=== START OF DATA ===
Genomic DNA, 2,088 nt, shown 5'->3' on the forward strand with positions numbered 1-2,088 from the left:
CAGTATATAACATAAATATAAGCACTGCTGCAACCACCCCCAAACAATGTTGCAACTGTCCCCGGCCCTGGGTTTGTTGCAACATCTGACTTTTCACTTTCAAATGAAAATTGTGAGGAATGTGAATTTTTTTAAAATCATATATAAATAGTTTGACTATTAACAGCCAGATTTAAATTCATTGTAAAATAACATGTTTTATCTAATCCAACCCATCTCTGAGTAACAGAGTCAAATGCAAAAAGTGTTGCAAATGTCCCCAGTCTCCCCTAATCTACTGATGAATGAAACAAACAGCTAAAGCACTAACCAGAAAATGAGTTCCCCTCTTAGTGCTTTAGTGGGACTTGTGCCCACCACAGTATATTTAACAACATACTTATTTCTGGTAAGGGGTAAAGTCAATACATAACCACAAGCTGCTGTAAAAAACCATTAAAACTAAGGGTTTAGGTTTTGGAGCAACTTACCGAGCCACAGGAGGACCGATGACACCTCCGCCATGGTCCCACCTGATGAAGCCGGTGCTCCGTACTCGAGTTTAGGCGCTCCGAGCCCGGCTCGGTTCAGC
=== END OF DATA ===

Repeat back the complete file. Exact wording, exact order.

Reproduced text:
Genomic DNA, 2,088 nt, shown 5'->3' on the forward strand with positions numbered 1-2,088 from the left:
CAGTATATAACATAAATATAAGCACTGCTGCAACCACCCCCAAACAATGTTGCAACTGTCCCCGGCCCTGGGTTTGTTGCAACATCTGACTTTTCACTTTCAAATGAAAATTGTGAGGAATGTGAATTTTTTTAAAATCATATATAAATAGTTTGACTATTAACAGCCAGATTTAAATTCATTGTAAAATAACATGTTTTATCTAATCCAACCCATCTCTGAGTAACAGAGTCAAATGCAAAAAGTGTTGCAAATGTCCCCAGTCTCCCCTAATCTACTGATGAATGAAACAAACAGCTAAAGCACTAACCAGAAAATGAGTTCCCCTCTTAGTGCTTTAGTGGGACTTGTGCCCACCACAGTATATTTAACAACATACTTATTTCTGGTAAGGGGTAAAGTCAATACATAACCACAAGCTGCTGTAAAAAACCATTAAAACTAAGGGTTTAGGTTTTGGAGCAACTTACCGAGCCACAGGAGGACCGATGACACCTCCGCCATGGTCCCACCTGATGAAGCCGGTGCTCCGTACTCGAGTTTAGGCGCTCCGAGCCCGGCTCGGTTCAGC